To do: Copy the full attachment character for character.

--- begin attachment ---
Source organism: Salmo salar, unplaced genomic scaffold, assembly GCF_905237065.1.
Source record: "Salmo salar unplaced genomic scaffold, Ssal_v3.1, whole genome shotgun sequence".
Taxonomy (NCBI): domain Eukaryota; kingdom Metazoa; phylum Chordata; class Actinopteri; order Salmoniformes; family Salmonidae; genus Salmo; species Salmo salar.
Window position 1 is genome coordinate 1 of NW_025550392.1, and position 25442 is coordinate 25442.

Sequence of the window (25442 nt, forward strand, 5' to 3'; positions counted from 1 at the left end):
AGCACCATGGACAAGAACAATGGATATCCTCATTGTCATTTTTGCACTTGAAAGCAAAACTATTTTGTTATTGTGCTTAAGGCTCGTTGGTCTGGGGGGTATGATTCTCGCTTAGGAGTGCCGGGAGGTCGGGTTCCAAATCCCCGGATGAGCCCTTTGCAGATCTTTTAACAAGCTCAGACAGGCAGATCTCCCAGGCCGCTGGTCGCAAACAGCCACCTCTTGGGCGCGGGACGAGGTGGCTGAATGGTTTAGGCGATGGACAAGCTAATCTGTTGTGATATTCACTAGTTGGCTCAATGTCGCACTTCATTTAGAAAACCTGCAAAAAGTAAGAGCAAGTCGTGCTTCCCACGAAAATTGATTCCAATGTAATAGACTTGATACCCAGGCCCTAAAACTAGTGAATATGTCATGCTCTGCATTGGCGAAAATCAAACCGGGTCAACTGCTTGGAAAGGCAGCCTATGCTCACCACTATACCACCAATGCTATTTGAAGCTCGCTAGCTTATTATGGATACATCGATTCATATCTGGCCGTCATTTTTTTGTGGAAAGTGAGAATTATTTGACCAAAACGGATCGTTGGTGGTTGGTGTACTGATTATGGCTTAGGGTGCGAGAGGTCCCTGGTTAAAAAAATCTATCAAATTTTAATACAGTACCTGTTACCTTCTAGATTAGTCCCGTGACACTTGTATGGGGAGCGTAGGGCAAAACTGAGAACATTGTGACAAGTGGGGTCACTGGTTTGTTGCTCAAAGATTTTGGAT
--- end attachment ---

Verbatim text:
Source organism: Salmo salar, unplaced genomic scaffold, assembly GCF_905237065.1.
Source record: "Salmo salar unplaced genomic scaffold, Ssal_v3.1, whole genome shotgun sequence".
Taxonomy (NCBI): domain Eukaryota; kingdom Metazoa; phylum Chordata; class Actinopteri; order Salmoniformes; family Salmonidae; genus Salmo; species Salmo salar.
Window position 1 is genome coordinate 1 of NW_025550392.1, and position 25442 is coordinate 25442.

Sequence of the window (25442 nt, forward strand, 5' to 3'; positions counted from 1 at the left end):
AGCACCATGGACAAGAACAATGGATATCCTCATTGTCATTTTTGCACTTGAAAGCAAAACTATTTTGTTATTGTGCTTAAGGCTCGTTGGTCTGGGGGGTATGATTCTCGCTTAGGAGTGCCGGGAGGTCGGGTTCCAAATCCCCGGATGAGCCCTTTGCAGATCTTTTAACAAGCTCAGACAGGCAGATCTCCCAGGCCGCTGGTCGCAAACAGCCACCTCTTGGGCGCGGGACGAGGTGGCTGAATGGTTTAGGCGATGGACAAGCTAATCTGTTGTGATATTCACTAGTTGGCTCAATGTCGCACTTCATTTAGAAAACCTGCAAAAAGTAAGAGCAAGTCGTGCTTCCCACGAAAATTGATTCCAATGTAATAGACTTGATACCCAGGCCCTAAAACTAGTGAATATGTCATGCTCTGCATTGGCGAAAATCAAACCGGGTCAACTGCTTGGAAAGGCAGCCTATGCTCACCACTATACCACCAATGCTATTTGAAGCTCGCTAGCTTATTATGGATACATCGATTCATATCTGGCCGTCATTTTTTTGTGGAAAGTGAGAATTATTTGACCAAAACGGATCGTTGGTGGTTGGTGTACTGATTATGGCTTAGGGTGCGAGAGGTCCCTGGTTAAAAAAATCTATCAAATTTTAATACAGTACCTGTTACCTTCTAGATTAGTCCCGTGACACTTGTATGGGGAGCGTAGGGCAAAACTGAGAACATTGTGACAAGTGGGGTCACTGGTTTGTTGCTCAAAGATTTTGGAT